The other gripping narrative concerns the evolution of Iranian-Saudi relations itself and this takes up the entire Chapter 3. The chapter expresses in words what the book’s jacket seeks to convey by showing side by side the likenesses of the Shah Mohammad Reza Pahlavi of Iran and King Faisal of Saudi Arabia, two men of regional stature and international respect who, in this reviewer’s opinion, seized the best three years of their rule to fashion an unprecedented cooperation. The embodiment of it all was the 1969 Iran-Saudi Arabia Continental Shelf Agreement, by which Saudi Arabia recognized Iranian sovereignty over Farsi Island and Iran recognized Saudi sovereignty over the nearby Arabi Island. In an exceptional display of international legal magnanimity, Saudi Arabia agreed that Iran’s Khark Island be given some weight in determining the dividing line between the two countries’ maritime boundary in the middle of the Persian Gulf.
The treatment of the Bahrain issue in Chapter 3 may give the impression that the matter was resolved in consequence of Iranian-Saudi efforts to resolve their immediate bilateral issues. The sovereignty of Bahrain was never a legal issue between Iran and Saudi Arabia. Bin Salman correctly implies, without saying so in as many words, the eventual independence of Bahrain was all along a subject of discussion among Iranians themselves (p. 55) — to give up a century and a half of a paper claim over the island, at what price and to what end?
In his treatment of the Iran-Sharjah agreement over Abu Musa Island, Bin Salman’s sober analysis and presentation (pp. 85-88, 96-98, 106-119) takes from the sober approach that Iran and Sharjah themselves adopted toward the matter near the end of Pax Britannica. However, his overall treatment of the islands has serious problems. From a documentary perspective, the text of the 1971 Iran-Sharjah Memorandum of Understanding over Abu Musa was available when Bin Salman completed his research for the book (1997) and yet he reproduced the salient points of the memorandum in reference to a news organization’s synopsis of it (p. 117).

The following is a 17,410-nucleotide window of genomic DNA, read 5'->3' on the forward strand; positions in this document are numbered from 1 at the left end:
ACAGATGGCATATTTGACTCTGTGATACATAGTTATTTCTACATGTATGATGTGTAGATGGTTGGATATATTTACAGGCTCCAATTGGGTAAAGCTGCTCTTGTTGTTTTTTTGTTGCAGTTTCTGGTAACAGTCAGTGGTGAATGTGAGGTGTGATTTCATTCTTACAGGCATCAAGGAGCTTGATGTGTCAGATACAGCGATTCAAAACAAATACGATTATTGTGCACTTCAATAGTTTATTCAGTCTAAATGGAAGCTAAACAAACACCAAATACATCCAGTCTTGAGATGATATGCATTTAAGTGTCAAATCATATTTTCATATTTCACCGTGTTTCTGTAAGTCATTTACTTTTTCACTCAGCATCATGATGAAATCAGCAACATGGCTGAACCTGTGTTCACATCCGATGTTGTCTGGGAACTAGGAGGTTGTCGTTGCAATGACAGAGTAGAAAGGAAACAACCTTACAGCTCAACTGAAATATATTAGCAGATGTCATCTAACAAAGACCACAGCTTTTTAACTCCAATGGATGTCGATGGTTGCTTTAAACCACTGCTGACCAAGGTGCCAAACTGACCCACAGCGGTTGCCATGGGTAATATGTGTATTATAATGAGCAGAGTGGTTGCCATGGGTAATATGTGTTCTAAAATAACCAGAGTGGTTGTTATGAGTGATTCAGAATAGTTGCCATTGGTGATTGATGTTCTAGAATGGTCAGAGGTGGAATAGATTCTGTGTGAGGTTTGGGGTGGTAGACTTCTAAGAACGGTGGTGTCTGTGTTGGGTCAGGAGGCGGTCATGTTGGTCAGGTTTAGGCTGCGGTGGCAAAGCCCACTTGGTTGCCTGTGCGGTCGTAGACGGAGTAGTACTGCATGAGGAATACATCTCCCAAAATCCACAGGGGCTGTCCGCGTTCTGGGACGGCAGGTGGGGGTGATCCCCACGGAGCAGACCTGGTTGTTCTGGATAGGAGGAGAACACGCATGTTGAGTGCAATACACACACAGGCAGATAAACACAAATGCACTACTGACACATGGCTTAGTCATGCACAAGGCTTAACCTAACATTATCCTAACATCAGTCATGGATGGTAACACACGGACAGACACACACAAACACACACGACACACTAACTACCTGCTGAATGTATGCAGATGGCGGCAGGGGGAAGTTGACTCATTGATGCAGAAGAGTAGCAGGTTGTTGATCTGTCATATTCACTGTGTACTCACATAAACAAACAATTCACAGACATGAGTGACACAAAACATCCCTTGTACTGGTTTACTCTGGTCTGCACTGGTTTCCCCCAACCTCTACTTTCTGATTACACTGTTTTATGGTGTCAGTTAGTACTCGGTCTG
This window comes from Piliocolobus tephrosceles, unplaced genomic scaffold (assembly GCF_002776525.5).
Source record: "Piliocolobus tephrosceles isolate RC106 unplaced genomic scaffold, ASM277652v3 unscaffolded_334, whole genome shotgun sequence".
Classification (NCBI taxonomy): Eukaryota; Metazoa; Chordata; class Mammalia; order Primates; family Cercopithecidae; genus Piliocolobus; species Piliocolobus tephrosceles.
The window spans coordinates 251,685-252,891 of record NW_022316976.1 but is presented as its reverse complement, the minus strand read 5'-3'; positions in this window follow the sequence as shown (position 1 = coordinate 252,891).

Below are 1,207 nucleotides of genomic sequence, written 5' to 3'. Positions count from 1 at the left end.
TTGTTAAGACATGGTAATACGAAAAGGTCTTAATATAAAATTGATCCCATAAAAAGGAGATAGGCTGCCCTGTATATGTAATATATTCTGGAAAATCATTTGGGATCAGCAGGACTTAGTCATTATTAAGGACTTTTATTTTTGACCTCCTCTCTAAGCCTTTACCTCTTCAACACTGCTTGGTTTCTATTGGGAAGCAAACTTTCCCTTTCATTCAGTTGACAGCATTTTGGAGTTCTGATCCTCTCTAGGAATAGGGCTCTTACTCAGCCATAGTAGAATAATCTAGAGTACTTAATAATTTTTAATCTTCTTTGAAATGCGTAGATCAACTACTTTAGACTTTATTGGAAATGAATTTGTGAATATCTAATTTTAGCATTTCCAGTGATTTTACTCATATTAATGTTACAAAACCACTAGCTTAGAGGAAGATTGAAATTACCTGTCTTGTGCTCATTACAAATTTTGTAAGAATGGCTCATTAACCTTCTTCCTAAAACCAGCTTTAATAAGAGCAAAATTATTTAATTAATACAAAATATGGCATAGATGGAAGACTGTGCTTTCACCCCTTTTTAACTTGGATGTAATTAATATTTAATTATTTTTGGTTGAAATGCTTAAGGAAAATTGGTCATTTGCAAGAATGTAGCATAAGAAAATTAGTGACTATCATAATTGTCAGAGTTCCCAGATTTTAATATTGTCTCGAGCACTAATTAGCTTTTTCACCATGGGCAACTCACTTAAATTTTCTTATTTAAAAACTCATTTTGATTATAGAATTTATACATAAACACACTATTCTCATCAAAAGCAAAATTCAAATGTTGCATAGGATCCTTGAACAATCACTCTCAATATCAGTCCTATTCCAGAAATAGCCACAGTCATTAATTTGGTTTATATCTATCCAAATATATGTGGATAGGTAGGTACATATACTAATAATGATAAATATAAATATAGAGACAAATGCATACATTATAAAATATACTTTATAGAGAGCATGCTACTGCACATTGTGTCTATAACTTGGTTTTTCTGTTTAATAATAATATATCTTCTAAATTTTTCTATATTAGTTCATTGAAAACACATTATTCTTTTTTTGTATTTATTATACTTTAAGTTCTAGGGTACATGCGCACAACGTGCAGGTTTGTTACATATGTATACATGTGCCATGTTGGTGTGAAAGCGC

There is a troubling invention by Bin Salman — he repeatedly refers (e.g., pp. 2, 23, 106, 176) to the Tonbs and Abu Musa as “Hormuz islands.” The problem with this moniker is that the three islands have not been considered geographically or historically as a part of the Strait of Hormuz, that distinction being reserved exclusively for the islands of Qeshm, Hormuz, Larak and Hengam on the northern shore and the Quoins, and a number of other smaller islands off the Musandam Peninsula on the southern shore of the strait. To identify the Tonbs and Abu Musa with the strait is to misplace them geographically, as the Tonbs and Abu Musa, while proverbially at the entrance of the Persian Gulf, are a good distance away from the Strait of Hormuz itself. Bin Salman may have intended to covey the message that these islands were once a part of the Kingdom of Hormuz on the Iranian littoral, but then his message of charity is devalued by his assertion that the Qasemi shaikhs of Ras al-Khaimah and Sharjah succeeded to that kingdom’s insular possessions in the eastern gulf (p. 2).
In fairness, Bin Salman prefaces (p. 79) his treatment of the UAE and Iranian claims to the islands by reminding the reader that each side “use[s] historical facts in different ways to support their respective claims.” He then jumps right into the same trap of obfuscation and equivocation as everyone else. “While a detailed examination and weighing of these historical claims is beyond the scope of this book,” he writes (p. 79), “an outline of some of the main arguments from both sides may be in order.” In order, indeed, but it is difficult to see how that exercise is helped by an overwhelming and exclusive reliance on a few secondary sources with questionable objectivity.
There are a number of factual errors and omissions that detract from the book. The assertion is made (p. 79), without an appropriate supporting citation, that Britain recognized the Qasimi ownership of Abu Musa in the 1870s, at a time when the official British maps and surveys showed the island as Iranian. On the say-so of a secondary source, Bin Salman dates the start of the Iranian claim to the Tonbs as 1877 (p. 79), without suggesting a basis or document for it. The lowering of the Iranian flag from the Tonbs and Abu Musa in 1904 is described (p. 80) as a “speedy evacuation” by Iran, without the mention of an agreement between Iran and Britain to that effect — Iran had agreed to the removal of its flag and guards from the islands in exchange for the promise that “an opportunity would be given them of discussing the status of the islands with the British Government… ” See J. G. Lorimer, Gazetteer of the Persian Gulf, Oman, and Central Arabia (Calcutta, 1915) (Westmead, England: Gregg International, 1970), vol. 1, p. 2138.